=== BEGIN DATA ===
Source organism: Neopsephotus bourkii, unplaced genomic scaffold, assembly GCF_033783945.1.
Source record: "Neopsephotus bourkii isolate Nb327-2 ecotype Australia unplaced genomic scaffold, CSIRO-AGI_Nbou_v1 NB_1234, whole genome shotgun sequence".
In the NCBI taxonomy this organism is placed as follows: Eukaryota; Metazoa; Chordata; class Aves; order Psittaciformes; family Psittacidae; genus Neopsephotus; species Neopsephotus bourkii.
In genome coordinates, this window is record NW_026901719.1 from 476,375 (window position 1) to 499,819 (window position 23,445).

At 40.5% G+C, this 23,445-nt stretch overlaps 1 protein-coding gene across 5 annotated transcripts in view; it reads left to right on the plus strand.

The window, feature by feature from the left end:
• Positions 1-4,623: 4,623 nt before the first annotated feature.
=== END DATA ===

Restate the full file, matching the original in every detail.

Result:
Source organism: Neopsephotus bourkii, unplaced genomic scaffold, assembly GCF_033783945.1.
Source record: "Neopsephotus bourkii isolate Nb327-2 ecotype Australia unplaced genomic scaffold, CSIRO-AGI_Nbou_v1 NB_1234, whole genome shotgun sequence".
In the NCBI taxonomy this organism is placed as follows: Eukaryota; Metazoa; Chordata; class Aves; order Psittaciformes; family Psittacidae; genus Neopsephotus; species Neopsephotus bourkii.
In genome coordinates, this window is record NW_026901719.1 from 476,375 (window position 1) to 499,819 (window position 23,445).

At 40.5% G+C, this 23,445-nt stretch overlaps 1 protein-coding gene across 5 annotated transcripts in view; it reads left to right on the plus strand.

The window, feature by feature from the left end:
• Positions 1-4,623: 4,623 nt before the first annotated feature.